I’m surprised at the cost of declaring arrays in GLSL programs.
The array doesn’t need to be initialized, all I do is write to a random element and read from the same one (so the array can’t be optimized out by the compiler). Simply declaring a larger array causes a significant slowdown, which seems to increase linearly with size.
I would quite like to know why this happens. What is the GPU doing which takes longer? Are there any tricks to circumventing this (the array cannot be constant/uniform buffer)?
Each execution pipeline has to carry its own block of memory, so I am not surprised it costs more with bigger sizes.
But I do not understand how working on a single cell of a big uninitialized array could be useful ?
The reason behind this is that usually a single processing core of a GPU can execute as many threads as there is register memory. The threads don’t actually run in parallel, but when a thread is scheduled out, e.g. in order to hide the latency of a texel fetch, another thread is executed. This way the cores are kept busy all the time.
However, if you have large local memory usage, i.e. register memory usage, that means that less threads can be executed concurrently on a single core, thus performance is decreased.
As a generic guideline, one shall always use the minimum possible register memory in a shader to ensure high performance.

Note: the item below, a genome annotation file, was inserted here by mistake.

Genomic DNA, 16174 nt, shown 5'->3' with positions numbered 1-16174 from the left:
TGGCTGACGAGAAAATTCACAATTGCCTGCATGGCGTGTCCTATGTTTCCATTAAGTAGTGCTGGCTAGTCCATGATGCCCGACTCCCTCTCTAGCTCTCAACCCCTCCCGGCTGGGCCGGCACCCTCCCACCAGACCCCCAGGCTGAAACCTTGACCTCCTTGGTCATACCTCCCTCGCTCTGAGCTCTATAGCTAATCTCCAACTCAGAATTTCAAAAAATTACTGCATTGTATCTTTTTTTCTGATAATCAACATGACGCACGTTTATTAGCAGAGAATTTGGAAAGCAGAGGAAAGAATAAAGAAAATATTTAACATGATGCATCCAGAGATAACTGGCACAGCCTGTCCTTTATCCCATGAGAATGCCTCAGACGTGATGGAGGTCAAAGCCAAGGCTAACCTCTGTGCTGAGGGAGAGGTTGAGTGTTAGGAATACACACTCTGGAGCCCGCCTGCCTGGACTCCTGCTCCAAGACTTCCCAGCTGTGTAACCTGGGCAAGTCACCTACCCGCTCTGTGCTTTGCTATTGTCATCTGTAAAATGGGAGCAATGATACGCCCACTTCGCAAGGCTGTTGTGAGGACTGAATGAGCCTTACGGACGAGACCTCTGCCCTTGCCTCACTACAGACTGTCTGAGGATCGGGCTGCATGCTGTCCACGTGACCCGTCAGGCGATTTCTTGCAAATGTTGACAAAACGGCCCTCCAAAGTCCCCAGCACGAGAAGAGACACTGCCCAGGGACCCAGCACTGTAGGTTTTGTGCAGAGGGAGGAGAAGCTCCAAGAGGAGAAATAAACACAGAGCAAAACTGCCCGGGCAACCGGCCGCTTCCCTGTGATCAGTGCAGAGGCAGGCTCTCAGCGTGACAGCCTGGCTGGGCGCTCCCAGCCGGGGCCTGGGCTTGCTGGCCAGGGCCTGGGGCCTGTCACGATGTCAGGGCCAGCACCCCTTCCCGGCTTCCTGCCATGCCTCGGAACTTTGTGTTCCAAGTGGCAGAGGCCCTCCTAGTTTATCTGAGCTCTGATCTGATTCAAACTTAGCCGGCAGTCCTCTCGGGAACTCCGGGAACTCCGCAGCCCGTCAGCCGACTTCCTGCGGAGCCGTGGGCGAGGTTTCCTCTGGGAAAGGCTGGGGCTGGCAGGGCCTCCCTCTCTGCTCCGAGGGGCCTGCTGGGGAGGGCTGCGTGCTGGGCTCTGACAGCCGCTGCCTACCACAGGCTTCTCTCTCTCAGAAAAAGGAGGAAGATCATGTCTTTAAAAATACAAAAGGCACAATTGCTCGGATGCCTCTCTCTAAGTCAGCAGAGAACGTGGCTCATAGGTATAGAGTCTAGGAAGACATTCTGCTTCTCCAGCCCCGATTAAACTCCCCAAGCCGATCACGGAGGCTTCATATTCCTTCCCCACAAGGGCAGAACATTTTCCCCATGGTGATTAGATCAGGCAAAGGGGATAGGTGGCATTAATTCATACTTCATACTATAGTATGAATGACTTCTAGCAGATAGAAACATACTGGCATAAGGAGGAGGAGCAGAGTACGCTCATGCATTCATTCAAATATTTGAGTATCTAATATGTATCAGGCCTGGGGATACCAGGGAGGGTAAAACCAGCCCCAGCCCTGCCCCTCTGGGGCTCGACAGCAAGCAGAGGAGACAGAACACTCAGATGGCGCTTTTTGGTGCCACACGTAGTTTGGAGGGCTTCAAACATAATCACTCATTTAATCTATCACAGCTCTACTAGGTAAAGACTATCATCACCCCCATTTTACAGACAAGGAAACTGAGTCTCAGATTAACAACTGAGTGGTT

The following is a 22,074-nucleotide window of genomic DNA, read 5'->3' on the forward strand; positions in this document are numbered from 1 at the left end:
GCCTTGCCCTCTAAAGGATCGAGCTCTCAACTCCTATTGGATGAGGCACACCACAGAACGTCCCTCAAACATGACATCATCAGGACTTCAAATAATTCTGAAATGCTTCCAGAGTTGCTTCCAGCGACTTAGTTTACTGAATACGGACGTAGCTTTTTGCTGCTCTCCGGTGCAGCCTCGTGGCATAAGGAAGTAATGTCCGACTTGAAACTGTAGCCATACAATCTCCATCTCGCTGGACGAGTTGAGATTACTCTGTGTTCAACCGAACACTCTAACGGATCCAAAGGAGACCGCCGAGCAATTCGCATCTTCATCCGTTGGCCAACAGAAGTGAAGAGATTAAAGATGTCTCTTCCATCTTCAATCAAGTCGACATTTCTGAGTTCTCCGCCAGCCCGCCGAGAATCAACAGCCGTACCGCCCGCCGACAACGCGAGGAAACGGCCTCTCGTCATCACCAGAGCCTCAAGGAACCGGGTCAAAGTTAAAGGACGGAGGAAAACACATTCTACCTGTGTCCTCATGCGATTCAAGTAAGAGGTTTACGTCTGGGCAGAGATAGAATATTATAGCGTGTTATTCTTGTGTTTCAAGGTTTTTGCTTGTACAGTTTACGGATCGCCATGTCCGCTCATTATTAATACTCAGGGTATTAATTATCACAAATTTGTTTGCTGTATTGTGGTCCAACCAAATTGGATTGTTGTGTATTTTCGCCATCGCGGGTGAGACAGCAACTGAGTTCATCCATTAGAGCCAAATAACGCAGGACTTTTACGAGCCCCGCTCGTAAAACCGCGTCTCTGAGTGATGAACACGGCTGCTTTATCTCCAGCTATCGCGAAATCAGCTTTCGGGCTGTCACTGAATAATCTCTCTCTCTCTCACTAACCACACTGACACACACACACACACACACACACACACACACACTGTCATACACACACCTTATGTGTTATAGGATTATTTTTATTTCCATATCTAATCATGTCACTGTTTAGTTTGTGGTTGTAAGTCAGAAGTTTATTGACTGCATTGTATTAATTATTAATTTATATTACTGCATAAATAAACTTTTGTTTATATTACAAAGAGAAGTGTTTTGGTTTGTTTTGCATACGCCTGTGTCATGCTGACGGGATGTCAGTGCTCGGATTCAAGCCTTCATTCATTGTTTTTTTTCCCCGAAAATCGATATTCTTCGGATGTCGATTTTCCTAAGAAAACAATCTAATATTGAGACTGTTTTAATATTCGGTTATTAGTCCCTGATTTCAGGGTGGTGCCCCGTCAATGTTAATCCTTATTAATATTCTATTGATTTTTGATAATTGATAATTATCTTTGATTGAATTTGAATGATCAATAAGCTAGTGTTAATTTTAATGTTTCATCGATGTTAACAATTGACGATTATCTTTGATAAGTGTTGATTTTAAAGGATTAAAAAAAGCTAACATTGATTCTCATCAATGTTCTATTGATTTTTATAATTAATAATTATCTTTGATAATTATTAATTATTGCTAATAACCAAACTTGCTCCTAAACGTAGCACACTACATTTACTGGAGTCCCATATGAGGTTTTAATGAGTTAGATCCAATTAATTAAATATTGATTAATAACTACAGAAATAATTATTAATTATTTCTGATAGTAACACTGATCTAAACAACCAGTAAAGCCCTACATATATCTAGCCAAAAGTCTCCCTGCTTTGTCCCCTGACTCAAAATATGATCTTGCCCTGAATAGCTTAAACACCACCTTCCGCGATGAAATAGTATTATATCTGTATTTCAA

Thank you both for your replies.
Working on a single cell was to stop the compiler optimizing the array out, so I could confirm the array size was my problem, and not the operations I was performing on it.
Just to clarify, from what you say there are two issues. The first, threads use a shared pool of register memory. When the total memory used overflows, threads get dropped. I assume this mean cores/“stream processors” become inactive (not sure of the terminology). I would assume the amount of memory and is hardware specific but it would be possible to work out the maximum amount of memory usable before concurrent threads are reduced.
The second issue is the thread memory block being copied back and forth during global memory operations, such as an imageLoad(). In the example above, this shouldn’t happen. However, if I were to fill the local array from global memory these copy operations would delay the next set of threads from running.
Is there a way I could manipulate the cache to store my array data, avoiding these issues? For example, if OpenGL knows each thread operates on its own block of global data, that data does not need to be coherent and can be stored/operated on in cache. Should this happen anyway, if I simply operate on the data directly with image load/store (I’ve tested with various image unit modifiers and had no luck so far)?
I also encountered this problem several days ago, and spent several days to optimize the algorithm to minimize registers usage. Occasionally I found that nv had updated the driver(301.24,beta) for geforce, so downloaded it and setup and suddenly… my program got a 5 times speedup on gtx570 over the original version. try it.
But it is still slow on other cards (fx 3800 and quadro 4000). so my work on optimization is still useful
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